When it comes to the financial world, whether it’s crypto or fiat criminal activities such as theft, fraud and hacks are prevalent.
Crypto is a new and controversial investment vehicle, an entirely different way of processing payments, and, essentially, a way to get around traditional financial institutions that rule the world.
Over the past few years, the mass adoption of digital currencies grew exponentially triggering more and more concern from regulators and financial institutions. Up until 2019, crypto regulation was either non-existent or immature, and there was an apparent lack of consensus on how to protect crypto users.
It took a step forward during the G20 Summit, where representatives discussed the new course of legal action proposed by the international Financial Action Task Force (FATF). It sets out that its 30 members should impose the rules for cryptocurrency services. It requires them to monitor and report suspicious transactions and share data on cryptocurrency users with other platforms (i.e. exchange to exchange).
Fifteen countries, including G7 members, Australia, and Singapore pledged to cooperate in setting up a system for monitoring cryptocurrency transactions together with the FATF, a new report states.
FATF, the international money-laundering watchdog, would oversee the project. They aim to prevent the movement of funds for illicit purposes, such as money laundering and funding of terrorism, by collecting and sharing transaction data, as well as the personal information of cryptocurrency users.
In addition to that, FATF announced last month to have given its permission for Japan to lead the creation of an international cryptocurrency payments network similar to banking network SWIFT, also aimed to fight money laundering. Japan was the first country to introduce a legal framework for cryptocurrency exchanges in 2017. International cooperation may speed up the development of legal measures.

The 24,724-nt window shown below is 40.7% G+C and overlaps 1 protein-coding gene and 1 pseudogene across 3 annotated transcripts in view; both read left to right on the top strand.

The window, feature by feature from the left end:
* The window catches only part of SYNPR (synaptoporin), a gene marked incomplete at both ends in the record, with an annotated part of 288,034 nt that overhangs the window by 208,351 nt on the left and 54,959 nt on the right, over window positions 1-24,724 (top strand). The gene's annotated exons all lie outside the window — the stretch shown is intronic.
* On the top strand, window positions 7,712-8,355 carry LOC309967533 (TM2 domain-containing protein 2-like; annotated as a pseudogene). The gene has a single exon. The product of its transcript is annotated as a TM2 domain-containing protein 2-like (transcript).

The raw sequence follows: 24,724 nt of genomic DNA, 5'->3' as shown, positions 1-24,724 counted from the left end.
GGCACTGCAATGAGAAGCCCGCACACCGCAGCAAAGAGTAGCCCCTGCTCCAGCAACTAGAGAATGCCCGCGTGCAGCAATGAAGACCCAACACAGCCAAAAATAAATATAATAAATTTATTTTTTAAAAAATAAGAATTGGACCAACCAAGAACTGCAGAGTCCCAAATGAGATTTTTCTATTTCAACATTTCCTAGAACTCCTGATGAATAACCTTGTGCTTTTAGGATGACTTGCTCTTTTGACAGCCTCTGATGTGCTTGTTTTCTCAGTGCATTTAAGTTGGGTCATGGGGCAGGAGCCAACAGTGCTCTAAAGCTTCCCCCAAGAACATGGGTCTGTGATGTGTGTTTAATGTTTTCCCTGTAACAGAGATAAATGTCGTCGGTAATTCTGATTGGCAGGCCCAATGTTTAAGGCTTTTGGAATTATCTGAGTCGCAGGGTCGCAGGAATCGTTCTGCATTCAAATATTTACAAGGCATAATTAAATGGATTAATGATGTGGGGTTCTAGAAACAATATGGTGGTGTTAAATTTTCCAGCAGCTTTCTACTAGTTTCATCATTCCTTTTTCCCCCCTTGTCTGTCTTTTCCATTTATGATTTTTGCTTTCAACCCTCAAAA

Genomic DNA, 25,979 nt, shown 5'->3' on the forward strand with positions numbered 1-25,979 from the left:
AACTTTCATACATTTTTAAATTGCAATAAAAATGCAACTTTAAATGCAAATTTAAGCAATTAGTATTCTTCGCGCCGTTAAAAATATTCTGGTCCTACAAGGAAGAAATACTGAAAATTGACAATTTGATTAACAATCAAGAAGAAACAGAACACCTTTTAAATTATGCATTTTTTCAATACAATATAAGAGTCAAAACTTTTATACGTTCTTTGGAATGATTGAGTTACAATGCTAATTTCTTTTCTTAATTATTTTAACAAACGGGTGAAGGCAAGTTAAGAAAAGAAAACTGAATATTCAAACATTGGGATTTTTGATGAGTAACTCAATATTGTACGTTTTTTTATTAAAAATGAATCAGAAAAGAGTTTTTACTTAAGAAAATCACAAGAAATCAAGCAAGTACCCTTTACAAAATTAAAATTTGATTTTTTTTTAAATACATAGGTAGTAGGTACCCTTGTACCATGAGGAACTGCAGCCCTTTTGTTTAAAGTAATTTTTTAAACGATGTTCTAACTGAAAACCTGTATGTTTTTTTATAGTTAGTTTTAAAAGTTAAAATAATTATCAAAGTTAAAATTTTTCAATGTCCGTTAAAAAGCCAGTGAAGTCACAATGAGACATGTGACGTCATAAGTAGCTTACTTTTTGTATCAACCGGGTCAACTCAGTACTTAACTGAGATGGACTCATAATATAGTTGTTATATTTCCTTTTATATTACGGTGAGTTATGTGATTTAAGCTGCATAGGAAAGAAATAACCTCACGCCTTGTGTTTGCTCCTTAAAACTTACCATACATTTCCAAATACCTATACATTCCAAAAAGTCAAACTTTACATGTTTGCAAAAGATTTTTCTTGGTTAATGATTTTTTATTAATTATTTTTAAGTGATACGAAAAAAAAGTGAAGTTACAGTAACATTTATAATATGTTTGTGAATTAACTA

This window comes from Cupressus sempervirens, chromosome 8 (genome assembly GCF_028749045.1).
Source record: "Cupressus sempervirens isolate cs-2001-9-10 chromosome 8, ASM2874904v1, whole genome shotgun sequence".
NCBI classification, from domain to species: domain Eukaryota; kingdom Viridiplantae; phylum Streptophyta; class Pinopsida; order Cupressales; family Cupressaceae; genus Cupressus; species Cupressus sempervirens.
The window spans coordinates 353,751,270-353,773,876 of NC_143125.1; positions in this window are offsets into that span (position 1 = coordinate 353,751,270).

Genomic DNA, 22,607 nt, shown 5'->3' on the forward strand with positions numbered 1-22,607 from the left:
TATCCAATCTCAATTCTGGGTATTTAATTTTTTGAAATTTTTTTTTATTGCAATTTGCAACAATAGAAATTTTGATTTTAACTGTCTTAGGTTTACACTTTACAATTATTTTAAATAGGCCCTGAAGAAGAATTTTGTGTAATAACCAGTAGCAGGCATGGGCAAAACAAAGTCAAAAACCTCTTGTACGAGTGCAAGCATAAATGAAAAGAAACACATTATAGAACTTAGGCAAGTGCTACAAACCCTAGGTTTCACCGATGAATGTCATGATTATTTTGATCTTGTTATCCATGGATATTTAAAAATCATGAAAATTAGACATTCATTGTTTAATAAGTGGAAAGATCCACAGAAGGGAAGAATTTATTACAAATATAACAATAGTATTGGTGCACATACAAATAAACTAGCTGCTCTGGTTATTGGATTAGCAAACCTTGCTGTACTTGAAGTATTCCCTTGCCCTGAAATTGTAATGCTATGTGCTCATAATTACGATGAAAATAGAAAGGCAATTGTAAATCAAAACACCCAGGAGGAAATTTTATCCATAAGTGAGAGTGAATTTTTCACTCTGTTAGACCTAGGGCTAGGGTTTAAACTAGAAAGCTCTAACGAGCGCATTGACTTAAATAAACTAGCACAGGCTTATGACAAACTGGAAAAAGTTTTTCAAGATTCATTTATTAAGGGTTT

Some argue that such laws will do more harm than good. Compliance with FATF recommendations and the introduction of reinforced KYC/AML procedures will indeed increase compliance costs for crypto companies, and it takes time to implement.
Additionally, some of the users expressed their frustration as the recommendations came out. However, for a regular user with no bad intentions or criminal background, KYC shouldn’t be a problem. At Mercuryo, for instance, only a tiny percent of users fail pass KYC, the absolute majority of users pass it in no time.
Certain exchanges might try to evade the compliance through operating offshore or prohibiting U.S. investors from signing up, but the majority have no choice but to comply with regulatory demands or face the consequences.
As the world changes, it is your choice whether you change or stay behind.